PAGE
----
“We have not taken either of these matters into account in the conclusions we have reached.
‘We realise that we will have considered matters which will also be the subject of one or both of these proceedings. To avoid any misunderstandings, we emphasise that we have not reached any findings on such matters.”

Pattrick Smellie, responding for BusinessDesk, disagreed with the complainant’s view that this meant the report had reached no conclusions regarding misleading information to investors. Anderson and Pardington had identified misleading statements to investors as being a fact influencing their recommendation in regard to the statutory management of Hubbard’s affairs and that this was instanced several times in their report.
He said the complaint turned on the use of the world conclusion citing paragraph 1.2 to argue that Anderson and Pardington said they had not reached any finding on such matters. He rejected this view and argued that this refers to the judicial review proceedings and the Serious Fraud Office charges - meaning the authors did not wish to be seen to pass judgements on matters that were to be dealt with in other forums. He cites paragraph 8.4.1, titled Matters influencing our consideration of risk…” which contains the formerly redacted phrase “misleading representations to investors”. It follows then, argued Mr Smellie, that the authors must have concluded this to be among the matters influencing their consideration.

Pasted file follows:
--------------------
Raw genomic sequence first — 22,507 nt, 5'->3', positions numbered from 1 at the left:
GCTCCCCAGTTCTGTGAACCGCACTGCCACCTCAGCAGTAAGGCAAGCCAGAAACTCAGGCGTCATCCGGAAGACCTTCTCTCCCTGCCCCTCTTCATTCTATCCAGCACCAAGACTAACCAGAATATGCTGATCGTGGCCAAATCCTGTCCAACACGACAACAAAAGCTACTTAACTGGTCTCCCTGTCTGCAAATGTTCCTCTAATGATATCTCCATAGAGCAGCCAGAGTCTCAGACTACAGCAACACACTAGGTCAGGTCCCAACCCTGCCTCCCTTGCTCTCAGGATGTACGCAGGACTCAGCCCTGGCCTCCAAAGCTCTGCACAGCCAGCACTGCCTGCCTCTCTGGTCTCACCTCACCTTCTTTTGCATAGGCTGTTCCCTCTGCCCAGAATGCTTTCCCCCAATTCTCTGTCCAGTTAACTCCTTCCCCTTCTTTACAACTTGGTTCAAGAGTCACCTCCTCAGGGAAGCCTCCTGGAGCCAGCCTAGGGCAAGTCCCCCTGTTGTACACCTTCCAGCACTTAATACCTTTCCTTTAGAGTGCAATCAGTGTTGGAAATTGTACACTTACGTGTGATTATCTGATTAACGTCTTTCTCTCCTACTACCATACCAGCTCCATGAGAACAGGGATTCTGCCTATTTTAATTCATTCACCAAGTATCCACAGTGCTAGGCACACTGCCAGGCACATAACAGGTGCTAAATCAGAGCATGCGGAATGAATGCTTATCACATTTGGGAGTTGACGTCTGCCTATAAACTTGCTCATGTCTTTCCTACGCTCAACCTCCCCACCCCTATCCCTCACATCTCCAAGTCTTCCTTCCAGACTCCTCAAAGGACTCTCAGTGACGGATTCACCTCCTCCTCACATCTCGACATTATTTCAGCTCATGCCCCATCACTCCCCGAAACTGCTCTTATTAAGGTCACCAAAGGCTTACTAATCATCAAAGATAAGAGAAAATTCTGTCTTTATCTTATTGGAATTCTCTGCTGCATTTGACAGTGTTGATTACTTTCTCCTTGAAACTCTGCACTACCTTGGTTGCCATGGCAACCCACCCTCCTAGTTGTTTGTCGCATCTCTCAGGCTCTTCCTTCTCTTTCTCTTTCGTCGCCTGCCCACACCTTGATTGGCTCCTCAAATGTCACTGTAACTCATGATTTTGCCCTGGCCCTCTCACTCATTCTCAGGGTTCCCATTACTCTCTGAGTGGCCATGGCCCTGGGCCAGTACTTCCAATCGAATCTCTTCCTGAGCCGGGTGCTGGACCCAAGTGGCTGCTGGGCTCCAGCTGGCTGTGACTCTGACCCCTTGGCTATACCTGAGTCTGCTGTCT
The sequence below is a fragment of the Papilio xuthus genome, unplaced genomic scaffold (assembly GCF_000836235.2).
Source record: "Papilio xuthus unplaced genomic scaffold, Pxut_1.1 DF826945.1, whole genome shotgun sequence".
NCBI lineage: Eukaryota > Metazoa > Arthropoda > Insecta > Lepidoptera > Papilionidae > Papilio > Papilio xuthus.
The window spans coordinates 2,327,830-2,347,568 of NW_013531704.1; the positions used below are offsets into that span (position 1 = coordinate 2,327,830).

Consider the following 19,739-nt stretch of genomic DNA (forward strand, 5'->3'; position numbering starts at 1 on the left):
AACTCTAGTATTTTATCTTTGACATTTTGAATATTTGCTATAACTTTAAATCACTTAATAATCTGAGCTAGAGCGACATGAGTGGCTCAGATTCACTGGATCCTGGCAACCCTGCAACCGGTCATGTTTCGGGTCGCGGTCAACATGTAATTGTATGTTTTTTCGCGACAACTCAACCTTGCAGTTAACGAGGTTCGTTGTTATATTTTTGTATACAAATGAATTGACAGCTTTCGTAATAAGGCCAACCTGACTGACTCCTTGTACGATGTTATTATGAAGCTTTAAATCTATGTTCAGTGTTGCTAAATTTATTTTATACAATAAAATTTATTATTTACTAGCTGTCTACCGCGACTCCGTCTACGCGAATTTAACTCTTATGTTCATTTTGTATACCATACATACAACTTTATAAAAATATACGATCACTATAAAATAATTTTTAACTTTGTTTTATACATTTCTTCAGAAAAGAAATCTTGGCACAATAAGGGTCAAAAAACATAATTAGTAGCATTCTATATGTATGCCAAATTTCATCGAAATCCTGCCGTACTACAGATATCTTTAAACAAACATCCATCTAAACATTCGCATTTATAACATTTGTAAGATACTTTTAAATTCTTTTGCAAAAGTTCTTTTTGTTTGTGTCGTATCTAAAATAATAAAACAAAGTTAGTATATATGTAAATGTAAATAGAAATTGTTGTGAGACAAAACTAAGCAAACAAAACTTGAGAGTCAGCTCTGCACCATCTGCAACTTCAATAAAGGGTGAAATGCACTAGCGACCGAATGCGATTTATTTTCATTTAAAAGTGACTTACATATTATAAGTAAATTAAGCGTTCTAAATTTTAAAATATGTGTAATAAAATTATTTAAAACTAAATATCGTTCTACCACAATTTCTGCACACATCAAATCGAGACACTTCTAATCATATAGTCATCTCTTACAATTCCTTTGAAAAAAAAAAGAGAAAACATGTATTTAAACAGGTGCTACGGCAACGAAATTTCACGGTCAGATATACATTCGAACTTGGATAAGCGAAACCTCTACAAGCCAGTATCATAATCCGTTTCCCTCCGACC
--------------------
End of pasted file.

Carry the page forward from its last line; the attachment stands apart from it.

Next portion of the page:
The complaint relied heavily on the context of the words concluded and conclusions arguing that the Anderson-Pardington report came to no conclusions that investors were misled, in their decision to recommend the continuation of statutory management for both Allan Hubbard and his wife Jean.
BusinessDesk argued that the authors must have concluded “misleading representation to investors” had occurred and that such matters influenced their consideration.